It's a fact that xyz many of inmates in prison have learning difficulties, ADHD or social communication difficulties.

It's a fact that children like are ours are vulnerable to mental health difficulties, anxiety etc eg .

Unresolved speech and language difficulties results in long term difficulties with literacy and writing.

Honestly, the earlier your DS gets the help, the better. Who knows ? He may be ok to join Mainstream school later on.

notgivingin78910 Mon 29-Apr-19 18:31:28

Sorry holding I agree with everything you said:

The best advice I had was don't think about the future. Think about the right now. What does he need in the next 2-3 years to ensure he develops the basic skills he needs - not living skills as such but attention, listening, concentrating, sitting still, social conventions like not hugging people for too long etc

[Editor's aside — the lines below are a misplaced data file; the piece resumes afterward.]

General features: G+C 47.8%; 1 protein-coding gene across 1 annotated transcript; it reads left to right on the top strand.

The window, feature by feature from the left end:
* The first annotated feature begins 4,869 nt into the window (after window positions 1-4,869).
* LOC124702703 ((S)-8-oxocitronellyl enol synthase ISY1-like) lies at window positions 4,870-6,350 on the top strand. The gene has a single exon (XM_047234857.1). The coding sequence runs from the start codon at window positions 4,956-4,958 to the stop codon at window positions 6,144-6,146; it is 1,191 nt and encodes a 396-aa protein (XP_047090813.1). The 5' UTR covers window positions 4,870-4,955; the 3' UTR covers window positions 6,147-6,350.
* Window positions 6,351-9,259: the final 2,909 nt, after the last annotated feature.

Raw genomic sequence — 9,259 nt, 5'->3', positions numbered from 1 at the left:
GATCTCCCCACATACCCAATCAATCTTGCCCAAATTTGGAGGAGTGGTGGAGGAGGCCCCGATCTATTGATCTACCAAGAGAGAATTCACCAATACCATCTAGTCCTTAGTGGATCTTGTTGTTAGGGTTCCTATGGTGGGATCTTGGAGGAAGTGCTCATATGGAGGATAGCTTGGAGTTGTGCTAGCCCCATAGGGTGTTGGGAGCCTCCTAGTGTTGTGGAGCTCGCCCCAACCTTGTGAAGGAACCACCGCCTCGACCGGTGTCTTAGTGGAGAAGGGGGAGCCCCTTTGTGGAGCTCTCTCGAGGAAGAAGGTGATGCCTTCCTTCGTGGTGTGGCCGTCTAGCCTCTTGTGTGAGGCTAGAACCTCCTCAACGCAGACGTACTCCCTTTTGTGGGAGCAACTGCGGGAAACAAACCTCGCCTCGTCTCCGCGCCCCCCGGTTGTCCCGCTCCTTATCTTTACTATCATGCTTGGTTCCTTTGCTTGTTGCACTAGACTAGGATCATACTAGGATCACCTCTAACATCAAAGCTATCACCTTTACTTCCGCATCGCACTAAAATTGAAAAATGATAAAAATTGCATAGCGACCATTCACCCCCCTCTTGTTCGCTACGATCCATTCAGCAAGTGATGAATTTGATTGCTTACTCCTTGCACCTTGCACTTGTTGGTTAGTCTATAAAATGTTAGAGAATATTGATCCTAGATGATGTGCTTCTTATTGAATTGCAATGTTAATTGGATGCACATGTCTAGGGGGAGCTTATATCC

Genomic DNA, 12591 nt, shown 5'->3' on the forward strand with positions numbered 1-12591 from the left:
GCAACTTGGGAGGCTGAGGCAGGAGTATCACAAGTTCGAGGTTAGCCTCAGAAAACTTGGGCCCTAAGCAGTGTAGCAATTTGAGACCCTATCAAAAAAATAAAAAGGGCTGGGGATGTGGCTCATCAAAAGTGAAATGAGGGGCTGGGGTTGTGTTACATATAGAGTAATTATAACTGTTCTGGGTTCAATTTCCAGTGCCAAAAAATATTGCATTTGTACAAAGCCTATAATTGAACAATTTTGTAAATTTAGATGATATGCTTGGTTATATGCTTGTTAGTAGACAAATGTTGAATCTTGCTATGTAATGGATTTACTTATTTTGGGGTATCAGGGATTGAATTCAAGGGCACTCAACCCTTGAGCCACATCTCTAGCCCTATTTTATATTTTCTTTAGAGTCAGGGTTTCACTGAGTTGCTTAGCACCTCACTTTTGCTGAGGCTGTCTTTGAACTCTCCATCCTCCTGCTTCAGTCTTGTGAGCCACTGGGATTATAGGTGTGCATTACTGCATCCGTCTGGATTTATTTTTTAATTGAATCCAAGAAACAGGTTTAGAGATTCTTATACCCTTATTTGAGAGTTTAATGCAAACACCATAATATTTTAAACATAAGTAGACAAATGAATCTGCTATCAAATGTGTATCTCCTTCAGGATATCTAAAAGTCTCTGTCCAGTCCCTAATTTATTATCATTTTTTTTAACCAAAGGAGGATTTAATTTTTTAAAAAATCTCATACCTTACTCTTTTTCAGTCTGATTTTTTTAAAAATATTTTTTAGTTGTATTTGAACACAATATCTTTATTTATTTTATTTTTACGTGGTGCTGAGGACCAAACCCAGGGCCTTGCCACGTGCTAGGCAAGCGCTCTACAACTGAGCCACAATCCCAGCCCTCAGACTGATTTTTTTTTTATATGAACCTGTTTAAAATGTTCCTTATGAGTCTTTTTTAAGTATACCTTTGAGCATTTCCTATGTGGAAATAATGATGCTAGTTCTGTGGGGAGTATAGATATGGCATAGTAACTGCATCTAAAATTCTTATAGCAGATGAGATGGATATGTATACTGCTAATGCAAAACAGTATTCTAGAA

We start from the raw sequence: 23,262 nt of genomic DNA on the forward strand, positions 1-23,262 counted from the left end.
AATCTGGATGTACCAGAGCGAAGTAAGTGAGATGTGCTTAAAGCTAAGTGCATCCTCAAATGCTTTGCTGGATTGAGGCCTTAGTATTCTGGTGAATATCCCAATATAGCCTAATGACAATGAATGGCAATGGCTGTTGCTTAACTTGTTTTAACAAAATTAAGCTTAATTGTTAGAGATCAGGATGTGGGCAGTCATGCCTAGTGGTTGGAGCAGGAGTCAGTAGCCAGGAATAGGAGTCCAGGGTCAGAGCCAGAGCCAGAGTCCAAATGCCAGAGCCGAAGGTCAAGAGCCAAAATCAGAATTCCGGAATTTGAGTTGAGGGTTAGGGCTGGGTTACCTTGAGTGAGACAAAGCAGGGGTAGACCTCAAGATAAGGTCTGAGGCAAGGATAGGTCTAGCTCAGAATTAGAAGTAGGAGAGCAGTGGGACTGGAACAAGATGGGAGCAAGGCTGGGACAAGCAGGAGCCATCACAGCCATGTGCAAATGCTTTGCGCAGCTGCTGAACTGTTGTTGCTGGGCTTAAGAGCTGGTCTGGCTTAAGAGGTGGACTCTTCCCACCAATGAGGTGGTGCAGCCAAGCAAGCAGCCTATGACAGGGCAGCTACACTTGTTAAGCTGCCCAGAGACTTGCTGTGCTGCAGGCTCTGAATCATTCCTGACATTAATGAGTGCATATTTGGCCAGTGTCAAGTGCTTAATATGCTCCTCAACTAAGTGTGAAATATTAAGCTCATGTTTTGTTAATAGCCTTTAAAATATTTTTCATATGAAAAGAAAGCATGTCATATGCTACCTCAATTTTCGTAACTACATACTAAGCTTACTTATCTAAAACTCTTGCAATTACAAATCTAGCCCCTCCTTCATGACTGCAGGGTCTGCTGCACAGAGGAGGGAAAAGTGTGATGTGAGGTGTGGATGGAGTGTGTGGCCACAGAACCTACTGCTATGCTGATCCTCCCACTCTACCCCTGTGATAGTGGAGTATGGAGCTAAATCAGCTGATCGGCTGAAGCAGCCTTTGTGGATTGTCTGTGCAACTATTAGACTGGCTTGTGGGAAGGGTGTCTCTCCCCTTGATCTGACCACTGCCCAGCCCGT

Alwaysgrey Mon 29-Apr-19 18:40:03

We’ve had a shit time in MS. I’ve got two diagnosed with autism and adhd and both had ehcps before starting school. One remains in MS. She wouldn’t be accepted into any special school locally so she has a ft 1:1 in MS. Our youngest had a vile time. School changed to an academy a few years after my other dd started and they didn’t want my youngest at all. In the end we went to tribunal for discrimination. Youngest now attends a specialist school.

My youngest ended up hating the school as they completely isolated her by this I mean locking her out of classrooms, locking her in classrooms when the kids were somewhere else. She wasn’t involved in school life at all. Their choice.